Work-life balance

Work-life balance

You’ve probably heard the term “work-life balance”. It is a mythical creature, the perfect combination of work and the rest of your life. It is what all progressive companies want to offer their employees, and what every employee wants. In Perth, at least, the perfect work-life balance probably means to have lots of time for fun and family and recreation, and the work can fit around the rest.

There is a problem with the term “work-life balance”. Can you see what it is? The very term assumes that work is not part of life, or at least not a part of the important part of life. Work is something that gets in the way of life. We need to cut the work back to find room for life. That’s an unhealthy way to think about work. Yes, overwork is a problem, but seeing work itself as the enemy is unhelpful and incorrect.

Overwork is a major problem in modern society. We all know it. There are families who don’t see much of either parent. I have spoken to a number of older, successful people who now see that their previous work habits have significantly damaged their relationships with their children. It is easy for us to focus more and more on our work over time and damage the other parts of our lives through neglect.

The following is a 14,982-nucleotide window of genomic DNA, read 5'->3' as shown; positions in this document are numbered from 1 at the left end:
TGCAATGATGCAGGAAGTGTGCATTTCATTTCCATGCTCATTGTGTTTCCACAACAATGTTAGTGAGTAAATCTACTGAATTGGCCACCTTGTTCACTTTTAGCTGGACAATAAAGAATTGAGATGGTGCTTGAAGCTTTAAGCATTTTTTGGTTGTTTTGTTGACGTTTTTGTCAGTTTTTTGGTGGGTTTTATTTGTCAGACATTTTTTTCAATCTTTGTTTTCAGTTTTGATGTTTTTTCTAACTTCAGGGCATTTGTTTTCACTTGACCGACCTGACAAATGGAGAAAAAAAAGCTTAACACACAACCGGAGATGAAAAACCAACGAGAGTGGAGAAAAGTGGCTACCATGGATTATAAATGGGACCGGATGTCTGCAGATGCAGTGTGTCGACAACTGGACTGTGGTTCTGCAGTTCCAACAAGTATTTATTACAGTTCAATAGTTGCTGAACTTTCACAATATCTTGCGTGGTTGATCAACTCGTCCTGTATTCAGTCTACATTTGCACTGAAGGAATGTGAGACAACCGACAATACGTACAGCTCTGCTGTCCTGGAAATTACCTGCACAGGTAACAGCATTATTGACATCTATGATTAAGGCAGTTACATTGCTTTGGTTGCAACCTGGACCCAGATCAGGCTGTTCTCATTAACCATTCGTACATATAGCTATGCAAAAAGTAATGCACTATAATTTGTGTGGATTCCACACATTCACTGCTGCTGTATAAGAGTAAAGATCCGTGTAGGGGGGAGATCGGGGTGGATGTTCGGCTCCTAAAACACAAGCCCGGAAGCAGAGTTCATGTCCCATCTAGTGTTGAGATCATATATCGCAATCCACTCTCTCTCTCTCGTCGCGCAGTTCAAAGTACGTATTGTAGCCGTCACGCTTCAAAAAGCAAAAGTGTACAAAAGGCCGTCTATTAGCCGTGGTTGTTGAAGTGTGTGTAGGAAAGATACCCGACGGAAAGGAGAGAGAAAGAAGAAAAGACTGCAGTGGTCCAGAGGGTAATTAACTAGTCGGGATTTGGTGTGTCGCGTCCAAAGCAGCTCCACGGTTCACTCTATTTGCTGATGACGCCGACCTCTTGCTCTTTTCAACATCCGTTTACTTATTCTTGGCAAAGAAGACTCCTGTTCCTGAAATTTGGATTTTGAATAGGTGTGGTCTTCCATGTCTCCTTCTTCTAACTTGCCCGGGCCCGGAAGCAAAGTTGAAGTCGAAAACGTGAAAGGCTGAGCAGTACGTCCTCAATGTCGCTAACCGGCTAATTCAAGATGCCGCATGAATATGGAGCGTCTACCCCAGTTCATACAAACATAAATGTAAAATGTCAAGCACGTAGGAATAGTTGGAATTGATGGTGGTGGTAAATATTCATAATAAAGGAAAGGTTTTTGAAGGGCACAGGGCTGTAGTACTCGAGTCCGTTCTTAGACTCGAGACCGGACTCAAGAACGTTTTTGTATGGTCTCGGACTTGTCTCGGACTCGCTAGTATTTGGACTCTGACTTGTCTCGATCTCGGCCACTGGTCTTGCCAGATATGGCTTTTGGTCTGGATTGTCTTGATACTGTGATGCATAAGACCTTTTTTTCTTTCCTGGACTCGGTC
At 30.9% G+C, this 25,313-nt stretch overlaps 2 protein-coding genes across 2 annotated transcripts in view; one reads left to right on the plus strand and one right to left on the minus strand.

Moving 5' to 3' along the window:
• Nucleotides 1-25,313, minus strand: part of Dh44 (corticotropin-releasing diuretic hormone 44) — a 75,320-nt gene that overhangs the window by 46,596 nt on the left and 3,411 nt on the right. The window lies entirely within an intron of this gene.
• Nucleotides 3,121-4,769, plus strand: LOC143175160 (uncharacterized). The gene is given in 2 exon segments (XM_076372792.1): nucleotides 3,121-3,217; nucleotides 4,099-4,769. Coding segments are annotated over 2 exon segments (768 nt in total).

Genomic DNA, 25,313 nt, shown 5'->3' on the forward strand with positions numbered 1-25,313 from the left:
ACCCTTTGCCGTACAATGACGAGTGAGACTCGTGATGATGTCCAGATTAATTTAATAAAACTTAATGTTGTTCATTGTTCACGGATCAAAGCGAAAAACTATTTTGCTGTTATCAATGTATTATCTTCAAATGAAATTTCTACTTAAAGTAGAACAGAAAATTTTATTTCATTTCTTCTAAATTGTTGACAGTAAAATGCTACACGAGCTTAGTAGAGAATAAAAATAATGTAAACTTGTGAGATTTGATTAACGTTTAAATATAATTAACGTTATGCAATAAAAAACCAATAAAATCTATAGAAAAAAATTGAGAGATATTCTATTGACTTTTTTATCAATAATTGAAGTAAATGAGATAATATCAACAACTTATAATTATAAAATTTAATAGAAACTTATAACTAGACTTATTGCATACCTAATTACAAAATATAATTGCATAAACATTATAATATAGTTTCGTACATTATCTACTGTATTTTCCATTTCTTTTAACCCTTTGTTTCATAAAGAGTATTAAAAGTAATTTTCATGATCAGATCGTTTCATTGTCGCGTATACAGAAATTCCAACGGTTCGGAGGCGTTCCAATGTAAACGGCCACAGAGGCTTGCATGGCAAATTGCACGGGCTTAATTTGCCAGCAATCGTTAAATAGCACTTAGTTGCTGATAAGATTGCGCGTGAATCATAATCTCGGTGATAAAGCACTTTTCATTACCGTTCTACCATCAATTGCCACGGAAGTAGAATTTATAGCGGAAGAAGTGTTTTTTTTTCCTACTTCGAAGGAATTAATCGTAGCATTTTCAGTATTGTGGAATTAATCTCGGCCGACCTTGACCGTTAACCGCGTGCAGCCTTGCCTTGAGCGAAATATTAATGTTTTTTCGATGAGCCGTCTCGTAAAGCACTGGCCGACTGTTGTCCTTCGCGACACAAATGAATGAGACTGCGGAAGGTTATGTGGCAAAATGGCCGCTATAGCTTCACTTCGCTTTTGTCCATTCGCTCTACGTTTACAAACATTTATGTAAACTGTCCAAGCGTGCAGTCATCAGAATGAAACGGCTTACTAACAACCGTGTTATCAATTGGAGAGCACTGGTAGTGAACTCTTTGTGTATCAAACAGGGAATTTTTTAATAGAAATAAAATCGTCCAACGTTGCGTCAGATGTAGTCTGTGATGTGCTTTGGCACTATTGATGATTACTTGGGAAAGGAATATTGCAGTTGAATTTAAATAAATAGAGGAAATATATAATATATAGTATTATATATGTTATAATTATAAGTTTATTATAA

What does the Bible have to say about this? Some really useful and counter-cultural principles:

  1. Work is a good thing

Work itself is not the enemy, and we should stop thinking of it like that. God works. God made people to work. Yes, it can be repetitive, it can be draining, it can be challenging, or it can be boring. But it is a good gift from God that we were made to do.

2. We should be working more than we rest

The Biblical pattern was 6 days work, one day rest. Of course, we like the resting part! Many would make the balance the other way around, with 6 days of rest and one day of work. The reality is that we should be productive in this world that God made for us. When we work, we appreciate rest more. Any balance that seeks to remove productive work from our lives (such as a retirement only consisting of leisure) will be harmful to us.

3. Overwork shows where our treasure is

When we spend all our time working, thinking about work, or exhausted from our work, that reveals something of our hearts. Where our heart is, there our treasure is also. It might not feel like we are prioritising work over family; it might feel like we are being responsible with our career. But in the end, actions speak loudly, and it would be sad to have a great career but nothing else of value in your life.

Any discussion about work needs to be nuanced a little bit. Some have no control over their working hours. Some work hard in the home and not paid in an office. Some have complete control over their schedule. We are all different. The principles will apply differently to different people.

How should we think about work? Remember, it is a good thing, not the enemy. Remember this on early Wednesday afternoon when the day drags on, that this is a good gift and you should work at this as if you were serving God. And if you suspect that overwork is an issue for you, ask those closest to you for an opinion. You are too close to it to make an impartial assessment.

Work is one part of a full life. An important part. Let’s work with joy and be thoughtful about how we balance work with other aspects of our lives.